Thursday, April 26, 2007

Irony of Ironies...

John Baird just said on Politics (not with Don Newman today :( ) that if the Liberals had implemented the Tory environment plan in 1997, we would have met our Kyoto targets.

The ironic thing is that if the Liberals had implemented the Tory environment plan in 1997, the Tories and the Reform Party would have had a fit - and no doubt would John Baird (then an Ontario Tory cabinet minister) have as well, not to mention Stephen Harper.

Sorry, but it seems to me that you can't criticize somebody for not doing something that you would have condemned them for doing. The hypocrisy of these people is just amazing...

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Friday, April 20, 2007

Happy 4/20!

What were you doing at 4:20 today? Me, I was writing an exam. :-(


Thursday, April 19, 2007

Stephane Dion IS a Leader

I really like this new Liberal ad. I think it makes the point which calls to be made, that Dion is a leader - just not the type of leader Stephen Harper is. Where as Harper plays a zero-sum game and leads by fiat, Dion is the type of leader who can bring together 182 countries and get them to all agree on a plan to fight climate change. It was a plan he had every intention of implementing as Environment Minister, and he will implement it as Prime Minister as well.

The ad runs directly counter to the Conservative lie that Dion is a) not a leader, and b) not fit to fight climate change. The ad highlights a very important example of Canadian leadership - Dion's leadership - in fighting climate change. Maybe we do have a chance after all.


Wednesday, April 18, 2007

It's Always Israel and Italy

Have you ever noticed how every screed against proportional representation always invokes Israel and Italy as examples of how PR breeds unstable political systems? Take this editorial in the National Post. It uses all of the most predictable arguments against PR, which I've already addressed elsewhere. Among these arguments is the usual "Israel and Italy" stuff. But why always Israel and Italy?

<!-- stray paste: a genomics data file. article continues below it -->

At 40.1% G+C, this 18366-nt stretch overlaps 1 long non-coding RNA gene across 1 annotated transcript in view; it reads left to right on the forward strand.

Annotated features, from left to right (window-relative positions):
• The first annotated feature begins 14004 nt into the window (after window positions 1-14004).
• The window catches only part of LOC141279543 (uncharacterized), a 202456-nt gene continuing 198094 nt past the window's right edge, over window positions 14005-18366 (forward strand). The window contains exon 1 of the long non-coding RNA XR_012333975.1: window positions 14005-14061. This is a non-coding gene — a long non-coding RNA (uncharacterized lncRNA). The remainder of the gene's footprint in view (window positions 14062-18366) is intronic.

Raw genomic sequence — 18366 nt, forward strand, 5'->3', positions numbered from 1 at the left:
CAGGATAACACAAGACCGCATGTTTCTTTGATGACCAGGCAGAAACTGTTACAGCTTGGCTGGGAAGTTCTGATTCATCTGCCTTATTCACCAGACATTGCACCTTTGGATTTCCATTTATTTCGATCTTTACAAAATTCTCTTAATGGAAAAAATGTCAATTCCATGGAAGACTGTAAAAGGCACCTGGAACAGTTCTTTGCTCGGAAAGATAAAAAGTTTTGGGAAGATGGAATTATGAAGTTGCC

Because those are the only two countries using PR which have particularly unstable political systems. So in fact, these two countries actually put the lie to the anti-PR argument that PR breeds instability; Israel and Italy are exceptions, not the norm. There is every possibility (and high probability) that Canada would remain as stable as ever... perhaps even more so, since most systems of PR would discourage regional parties and encourage national ones; so of all the major parties, the Bloc Quebecois would suffer the most; the same system in Quebec would mean that the Parti Quebecois could never have formed a majority government. How exactly does that lead to instability? Quite the opposite, I'd say.


Friday, April 13, 2007

A Risky Play

The implications of the Dion-May accord are easy to see - it's a risky political play. I just hope Dion has the guts to follow it through to its logical conclusion. He could be acting here on a stroke of brilliace. It may not work, but at this point, he has very little to lose. If an election were held today, he'd lose pretty badly, and the Liberal party is in no mood to tolerate a loss with both Ignatieff and Rae still hoping to lead the party. He may survive a leadership vote, but he'd probably rather just avoid it altogether. And the only way to do that is to become prime minister. So it makes sense for him to make a risky play; again, I just hope he makes it.

The play I'm talking about is, of course, uniting the left. Coyne has already outlined the idea better than I could. A united left, with candidates of the Liberals, Greens and possibly the NDP agreeing not to run against each other, but against the Conservatives, similar to the arrangement Mackenzie King had with the Progressives in 1926. In many ridings, Liberals and Progressives did not face each other, and many ran as Liberal-Progressives, because they shared a common enemy - Arthur Meighen's Tories. It worked then, and it could work now. Dion wouldn't be crazy for trying, he'd just be trying to hold onto his job.